Our review of something that may be "a troll game" is a deep assessment that actually begins with the developer. We investigate who this developer is, what they've done in the past, their behavior on Steam as a developer, as a customer, their banking information, developers they associate with, and more. All of this is done to answer the question "who are we partnering with and why do they want to sell this game?" We get as much context around the creation and creator of the game and then make an assessment. A trend we're seeing is that we often ban these people from Steam altogether instead of cherry-picking through their individual game submissions. In the words of someone here in the office: "it really does seem like bad games are made by bad people."

This doesn't mean there aren't some crude or lower quality games on Steam, but it does mean we believe the developers behind them aren't out to do anything more than sell a game they hope some folks will want to play.

The company has still faced some criticism over these policies. In 2019 an anti-pornography group complained publicly that it was too easy to find adult content on Steam despite the new filters that were put in place, saying that the filters were “mere speedbumps.”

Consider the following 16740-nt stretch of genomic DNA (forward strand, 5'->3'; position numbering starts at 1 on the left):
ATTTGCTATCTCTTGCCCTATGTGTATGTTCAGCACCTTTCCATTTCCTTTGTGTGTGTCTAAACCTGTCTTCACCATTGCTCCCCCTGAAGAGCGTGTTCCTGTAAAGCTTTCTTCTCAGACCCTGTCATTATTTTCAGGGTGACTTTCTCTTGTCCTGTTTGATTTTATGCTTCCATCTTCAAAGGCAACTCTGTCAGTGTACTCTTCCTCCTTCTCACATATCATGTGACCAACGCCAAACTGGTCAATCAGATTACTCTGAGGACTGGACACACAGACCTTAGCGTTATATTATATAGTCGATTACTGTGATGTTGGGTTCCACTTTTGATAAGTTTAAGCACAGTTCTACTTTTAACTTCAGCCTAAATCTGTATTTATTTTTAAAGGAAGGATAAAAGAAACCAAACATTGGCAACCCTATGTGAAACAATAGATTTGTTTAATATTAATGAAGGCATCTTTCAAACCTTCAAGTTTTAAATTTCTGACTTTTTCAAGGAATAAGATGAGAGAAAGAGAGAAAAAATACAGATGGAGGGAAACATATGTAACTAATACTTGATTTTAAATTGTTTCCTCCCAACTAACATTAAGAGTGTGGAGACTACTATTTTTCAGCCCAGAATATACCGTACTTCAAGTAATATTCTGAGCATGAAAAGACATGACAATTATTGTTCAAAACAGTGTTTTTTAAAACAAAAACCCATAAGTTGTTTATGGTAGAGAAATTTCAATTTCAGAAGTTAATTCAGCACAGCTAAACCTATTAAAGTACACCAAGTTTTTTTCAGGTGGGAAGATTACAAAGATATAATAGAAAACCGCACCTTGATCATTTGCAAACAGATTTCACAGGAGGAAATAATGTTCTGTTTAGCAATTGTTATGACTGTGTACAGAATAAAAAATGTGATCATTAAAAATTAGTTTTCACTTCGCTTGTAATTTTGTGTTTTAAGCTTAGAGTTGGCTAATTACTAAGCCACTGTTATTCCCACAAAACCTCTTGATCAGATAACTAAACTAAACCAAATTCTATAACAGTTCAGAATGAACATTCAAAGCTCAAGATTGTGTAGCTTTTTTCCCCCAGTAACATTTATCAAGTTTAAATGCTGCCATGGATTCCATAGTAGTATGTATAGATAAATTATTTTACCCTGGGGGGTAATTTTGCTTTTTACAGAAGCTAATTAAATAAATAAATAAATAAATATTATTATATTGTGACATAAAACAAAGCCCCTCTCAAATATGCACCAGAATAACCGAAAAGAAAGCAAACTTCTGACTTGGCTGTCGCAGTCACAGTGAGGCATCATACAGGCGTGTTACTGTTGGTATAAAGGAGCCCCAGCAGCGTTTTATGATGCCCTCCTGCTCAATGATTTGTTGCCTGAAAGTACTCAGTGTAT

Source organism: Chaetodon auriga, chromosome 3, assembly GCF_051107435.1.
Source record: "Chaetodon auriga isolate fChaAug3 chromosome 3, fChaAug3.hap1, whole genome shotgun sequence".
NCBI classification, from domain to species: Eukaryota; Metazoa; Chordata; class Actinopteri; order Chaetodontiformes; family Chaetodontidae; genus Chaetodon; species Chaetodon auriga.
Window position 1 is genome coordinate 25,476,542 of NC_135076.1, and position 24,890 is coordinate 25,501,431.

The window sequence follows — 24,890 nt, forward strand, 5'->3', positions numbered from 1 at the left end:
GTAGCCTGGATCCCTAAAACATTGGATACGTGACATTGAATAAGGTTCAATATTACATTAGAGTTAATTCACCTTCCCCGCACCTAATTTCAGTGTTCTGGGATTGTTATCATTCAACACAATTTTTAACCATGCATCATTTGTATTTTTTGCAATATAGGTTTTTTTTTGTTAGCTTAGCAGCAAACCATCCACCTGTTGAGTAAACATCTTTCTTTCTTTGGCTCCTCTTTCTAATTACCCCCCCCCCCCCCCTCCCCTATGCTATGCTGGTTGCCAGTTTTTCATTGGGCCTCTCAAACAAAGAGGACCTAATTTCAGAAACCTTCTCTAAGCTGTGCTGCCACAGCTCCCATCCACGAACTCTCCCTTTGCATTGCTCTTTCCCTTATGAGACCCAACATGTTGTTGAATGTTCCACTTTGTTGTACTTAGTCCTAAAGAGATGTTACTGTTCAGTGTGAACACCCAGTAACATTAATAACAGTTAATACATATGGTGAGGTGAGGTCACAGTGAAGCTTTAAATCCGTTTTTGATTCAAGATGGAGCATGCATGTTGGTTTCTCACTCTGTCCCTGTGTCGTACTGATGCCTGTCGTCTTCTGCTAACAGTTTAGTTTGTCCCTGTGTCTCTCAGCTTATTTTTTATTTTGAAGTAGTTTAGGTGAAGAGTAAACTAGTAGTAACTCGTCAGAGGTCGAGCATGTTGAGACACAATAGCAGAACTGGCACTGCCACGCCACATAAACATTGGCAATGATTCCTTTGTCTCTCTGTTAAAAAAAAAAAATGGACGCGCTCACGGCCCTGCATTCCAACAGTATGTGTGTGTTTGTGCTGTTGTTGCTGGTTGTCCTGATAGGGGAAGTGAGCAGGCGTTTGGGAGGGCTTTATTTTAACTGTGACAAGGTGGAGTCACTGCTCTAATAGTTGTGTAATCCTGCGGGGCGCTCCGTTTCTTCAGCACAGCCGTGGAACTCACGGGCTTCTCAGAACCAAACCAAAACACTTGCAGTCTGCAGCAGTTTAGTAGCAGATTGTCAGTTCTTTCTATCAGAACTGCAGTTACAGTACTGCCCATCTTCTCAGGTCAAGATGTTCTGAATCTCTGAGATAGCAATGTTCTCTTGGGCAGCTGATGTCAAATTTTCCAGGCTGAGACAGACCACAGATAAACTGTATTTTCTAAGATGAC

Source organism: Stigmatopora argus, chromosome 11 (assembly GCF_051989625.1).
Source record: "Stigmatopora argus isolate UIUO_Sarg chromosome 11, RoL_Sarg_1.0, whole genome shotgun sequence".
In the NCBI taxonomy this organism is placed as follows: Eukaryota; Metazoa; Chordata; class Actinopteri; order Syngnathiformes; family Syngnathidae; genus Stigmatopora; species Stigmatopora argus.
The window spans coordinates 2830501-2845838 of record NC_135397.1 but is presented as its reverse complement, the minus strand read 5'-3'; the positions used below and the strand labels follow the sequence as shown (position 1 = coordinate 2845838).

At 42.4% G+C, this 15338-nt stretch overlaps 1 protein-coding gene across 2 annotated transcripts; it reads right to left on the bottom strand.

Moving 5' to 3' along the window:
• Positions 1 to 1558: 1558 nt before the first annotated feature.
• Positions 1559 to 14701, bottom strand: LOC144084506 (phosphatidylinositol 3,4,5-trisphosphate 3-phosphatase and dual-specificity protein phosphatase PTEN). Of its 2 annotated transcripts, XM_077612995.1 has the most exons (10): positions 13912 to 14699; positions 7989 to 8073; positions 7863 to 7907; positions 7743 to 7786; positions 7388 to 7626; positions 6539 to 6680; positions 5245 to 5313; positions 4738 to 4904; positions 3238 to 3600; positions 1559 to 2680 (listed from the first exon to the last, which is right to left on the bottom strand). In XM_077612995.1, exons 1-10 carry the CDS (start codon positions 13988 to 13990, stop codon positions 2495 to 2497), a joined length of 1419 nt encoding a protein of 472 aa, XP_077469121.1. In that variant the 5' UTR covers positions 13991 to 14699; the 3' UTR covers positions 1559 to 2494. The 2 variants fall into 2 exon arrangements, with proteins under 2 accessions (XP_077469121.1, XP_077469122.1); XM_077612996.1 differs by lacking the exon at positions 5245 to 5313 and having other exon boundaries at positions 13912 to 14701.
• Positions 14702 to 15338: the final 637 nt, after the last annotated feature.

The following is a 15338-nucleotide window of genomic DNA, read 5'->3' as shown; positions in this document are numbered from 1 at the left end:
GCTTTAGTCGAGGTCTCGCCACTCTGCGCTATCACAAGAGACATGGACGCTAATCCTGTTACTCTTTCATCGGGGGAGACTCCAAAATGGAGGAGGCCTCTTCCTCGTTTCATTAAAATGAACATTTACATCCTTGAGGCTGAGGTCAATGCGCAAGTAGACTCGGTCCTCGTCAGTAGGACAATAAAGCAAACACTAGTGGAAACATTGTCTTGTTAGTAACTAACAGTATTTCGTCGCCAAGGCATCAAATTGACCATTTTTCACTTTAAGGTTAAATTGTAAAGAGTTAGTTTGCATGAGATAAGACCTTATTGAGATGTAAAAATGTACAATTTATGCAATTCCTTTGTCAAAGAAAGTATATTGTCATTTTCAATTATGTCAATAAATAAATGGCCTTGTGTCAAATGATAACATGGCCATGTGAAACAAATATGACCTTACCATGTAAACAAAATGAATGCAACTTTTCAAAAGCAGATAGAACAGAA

In late 2020, Steam started to experiment with a revamp of how it organizes content, and that may include an explicit games area.

Originally published to the Trust & Safety Foundation website.

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Filed Under: content moderation, porn, steam, trolling, video games
Companies: valve


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  • icon
    Stephen T. Stone (profile), 12 Feb 2021 @ 5:00pm

    Huh. I thought people usually took a hands-on approach to porn…or the viewing thereof, at least.

    reply to this | link to this | view in chronology ]

  • icon
    GHB (profile), 12 Feb 2021 @ 5:02pm

    I really hope they don't go the tumblr route.

    Tumblr in the past allowed porn, just that it is only viewable when logged in and be at the age of 80 or older. 2018 was a grim year, and used an algorithm to remove porn off its site. The problem is this:
    -Lots of false-positive
    -If the post was flagged, and the user is inactive, it is possible that the post may be permanently gone forever, it is something that the user must be active and appeal the claim.

    Because of TOS can be changed in the future, those content are prone to be once-allowed to be banned.

    reply to this | link to this | view in chronology ]

  • identicon
    Crafty Coyote, 12 Feb 2021 @ 5:34pm

    They take a hands-off approach so we can take a hands-on approach.

    reply to this | link to this | view in chronology ]

  • identicon
    Christenson, 12 Feb 2021 @ 8:53pm

    Mere Speedbumps to Pronography

    Heya Mike and Techdirt commentariat: